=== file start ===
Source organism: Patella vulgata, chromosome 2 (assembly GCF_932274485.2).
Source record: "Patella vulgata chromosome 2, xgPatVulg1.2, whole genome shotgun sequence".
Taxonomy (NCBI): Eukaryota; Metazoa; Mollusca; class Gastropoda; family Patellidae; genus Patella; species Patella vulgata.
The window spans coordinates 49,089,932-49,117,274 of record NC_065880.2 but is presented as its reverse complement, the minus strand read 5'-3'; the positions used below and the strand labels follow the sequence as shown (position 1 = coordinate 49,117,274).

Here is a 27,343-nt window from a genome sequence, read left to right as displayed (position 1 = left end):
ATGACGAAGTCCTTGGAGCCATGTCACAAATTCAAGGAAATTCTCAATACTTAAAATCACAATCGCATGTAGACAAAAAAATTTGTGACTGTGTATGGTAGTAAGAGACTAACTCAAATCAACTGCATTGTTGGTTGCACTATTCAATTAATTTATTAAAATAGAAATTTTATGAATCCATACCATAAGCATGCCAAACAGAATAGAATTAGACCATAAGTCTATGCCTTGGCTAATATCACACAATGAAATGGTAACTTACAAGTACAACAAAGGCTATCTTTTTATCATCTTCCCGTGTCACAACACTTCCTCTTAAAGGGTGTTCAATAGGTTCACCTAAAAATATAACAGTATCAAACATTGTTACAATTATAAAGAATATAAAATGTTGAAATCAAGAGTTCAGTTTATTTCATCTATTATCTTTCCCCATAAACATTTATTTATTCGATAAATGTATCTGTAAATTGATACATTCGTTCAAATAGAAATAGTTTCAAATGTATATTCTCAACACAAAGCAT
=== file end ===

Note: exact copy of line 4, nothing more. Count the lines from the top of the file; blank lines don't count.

The window spans coordinates 49,089,932-49,117,274 of record NC_065880.2 but is presented as its reverse complement, the minus strand read 5'-3'; the positions used below and the strand labels follow the sequence as shown (position 1 = coordinate 49,117,274).